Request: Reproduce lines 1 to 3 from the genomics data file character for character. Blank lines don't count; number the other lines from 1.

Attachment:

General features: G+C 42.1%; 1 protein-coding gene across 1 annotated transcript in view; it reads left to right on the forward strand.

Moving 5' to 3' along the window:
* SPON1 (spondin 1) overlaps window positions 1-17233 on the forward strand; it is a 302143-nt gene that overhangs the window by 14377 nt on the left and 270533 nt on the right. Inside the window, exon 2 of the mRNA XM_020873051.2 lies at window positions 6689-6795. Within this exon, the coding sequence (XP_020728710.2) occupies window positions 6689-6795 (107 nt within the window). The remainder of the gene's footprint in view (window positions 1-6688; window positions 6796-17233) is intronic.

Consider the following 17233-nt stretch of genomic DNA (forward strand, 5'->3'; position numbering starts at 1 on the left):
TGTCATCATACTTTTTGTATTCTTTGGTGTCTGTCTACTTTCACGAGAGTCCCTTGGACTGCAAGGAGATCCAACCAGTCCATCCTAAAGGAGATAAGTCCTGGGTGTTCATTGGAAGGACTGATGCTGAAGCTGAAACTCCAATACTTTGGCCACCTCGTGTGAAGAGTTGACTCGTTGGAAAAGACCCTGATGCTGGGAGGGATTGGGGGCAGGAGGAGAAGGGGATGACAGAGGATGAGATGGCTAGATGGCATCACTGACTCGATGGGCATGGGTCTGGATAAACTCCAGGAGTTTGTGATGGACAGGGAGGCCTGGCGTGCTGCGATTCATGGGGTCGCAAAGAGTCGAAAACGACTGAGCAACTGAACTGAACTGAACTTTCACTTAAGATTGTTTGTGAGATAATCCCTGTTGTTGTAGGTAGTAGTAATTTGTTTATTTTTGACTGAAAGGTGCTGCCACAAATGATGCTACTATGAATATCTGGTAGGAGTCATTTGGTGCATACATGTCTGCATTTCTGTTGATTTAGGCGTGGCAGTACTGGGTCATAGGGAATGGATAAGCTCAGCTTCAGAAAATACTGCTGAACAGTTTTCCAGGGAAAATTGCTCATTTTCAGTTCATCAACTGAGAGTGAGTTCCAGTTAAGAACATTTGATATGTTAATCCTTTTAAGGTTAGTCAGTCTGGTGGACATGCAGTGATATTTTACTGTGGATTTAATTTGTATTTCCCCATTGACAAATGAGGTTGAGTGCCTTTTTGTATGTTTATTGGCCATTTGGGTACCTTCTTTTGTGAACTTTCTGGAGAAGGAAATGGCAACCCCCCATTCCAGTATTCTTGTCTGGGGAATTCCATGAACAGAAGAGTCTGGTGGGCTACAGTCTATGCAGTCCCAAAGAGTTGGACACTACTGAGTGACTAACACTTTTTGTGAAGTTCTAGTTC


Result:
General features: G+C 42.1%; 1 protein-coding gene across 1 annotated transcript in view; it reads left to right on the forward strand.

Moving 5' to 3' along the window:
* SPON1 (spondin 1) overlaps window positions 1-17233 on the forward strand; it is a 302143-nt gene that overhangs the window by 14377 nt on the left and 270533 nt on the right. Inside the window, exon 2 of the mRNA XM_020873051.2 lies at window positions 6689-6795. Within this exon, the coding sequence (XP_020728710.2) occupies window positions 6689-6795 (107 nt within the window). The remainder of the gene's footprint in view (window positions 1-6688; window positions 6796-17233) is intronic.